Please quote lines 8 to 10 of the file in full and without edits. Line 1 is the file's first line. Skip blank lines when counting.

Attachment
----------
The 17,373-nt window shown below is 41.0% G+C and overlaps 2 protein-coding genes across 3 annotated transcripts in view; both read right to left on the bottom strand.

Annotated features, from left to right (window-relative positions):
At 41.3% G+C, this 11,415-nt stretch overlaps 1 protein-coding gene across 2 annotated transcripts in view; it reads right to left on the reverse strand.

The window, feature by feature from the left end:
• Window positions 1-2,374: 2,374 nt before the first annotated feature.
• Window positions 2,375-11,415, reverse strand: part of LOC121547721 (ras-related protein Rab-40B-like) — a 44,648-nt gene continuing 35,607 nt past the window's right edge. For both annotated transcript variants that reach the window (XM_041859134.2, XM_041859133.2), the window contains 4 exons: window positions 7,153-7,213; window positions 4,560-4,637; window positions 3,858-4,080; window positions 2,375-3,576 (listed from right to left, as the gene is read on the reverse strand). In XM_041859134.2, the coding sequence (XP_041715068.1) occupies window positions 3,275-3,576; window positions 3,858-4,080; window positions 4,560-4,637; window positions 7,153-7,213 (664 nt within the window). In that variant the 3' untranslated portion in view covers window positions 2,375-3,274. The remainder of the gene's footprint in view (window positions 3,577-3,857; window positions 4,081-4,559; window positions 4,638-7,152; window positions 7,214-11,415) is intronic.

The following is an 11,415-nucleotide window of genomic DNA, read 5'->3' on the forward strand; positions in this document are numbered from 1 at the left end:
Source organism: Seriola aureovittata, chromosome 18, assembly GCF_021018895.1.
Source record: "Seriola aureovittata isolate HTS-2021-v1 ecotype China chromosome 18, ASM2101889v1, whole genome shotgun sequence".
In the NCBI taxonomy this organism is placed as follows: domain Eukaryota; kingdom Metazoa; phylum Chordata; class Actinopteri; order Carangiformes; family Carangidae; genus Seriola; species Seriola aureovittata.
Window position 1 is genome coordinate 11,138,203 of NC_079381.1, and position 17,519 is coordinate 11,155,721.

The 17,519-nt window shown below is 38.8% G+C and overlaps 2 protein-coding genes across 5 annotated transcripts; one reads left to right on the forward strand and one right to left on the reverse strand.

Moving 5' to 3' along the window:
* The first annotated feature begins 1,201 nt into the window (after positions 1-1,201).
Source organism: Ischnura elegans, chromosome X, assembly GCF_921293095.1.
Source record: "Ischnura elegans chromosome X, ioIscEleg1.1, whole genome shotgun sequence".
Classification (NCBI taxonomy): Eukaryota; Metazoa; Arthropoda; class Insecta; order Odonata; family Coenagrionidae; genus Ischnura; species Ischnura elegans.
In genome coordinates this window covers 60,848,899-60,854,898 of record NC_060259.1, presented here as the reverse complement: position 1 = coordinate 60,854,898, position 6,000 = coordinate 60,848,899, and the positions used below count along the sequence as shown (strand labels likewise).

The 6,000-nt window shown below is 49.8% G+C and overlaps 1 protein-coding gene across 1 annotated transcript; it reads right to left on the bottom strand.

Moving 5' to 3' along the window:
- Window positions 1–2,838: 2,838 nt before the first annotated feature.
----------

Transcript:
Source organism: Seriola aureovittata, chromosome 18, assembly GCF_021018895.1.
Source record: "Seriola aureovittata isolate HTS-2021-v1 ecotype China chromosome 18, ASM2101889v1, whole genome shotgun sequence".
In the NCBI taxonomy this organism is placed as follows: domain Eukaryota; kingdom Metazoa; phylum Chordata; class Actinopteri; order Carangiformes; family Carangidae; genus Seriola; species Seriola aureovittata.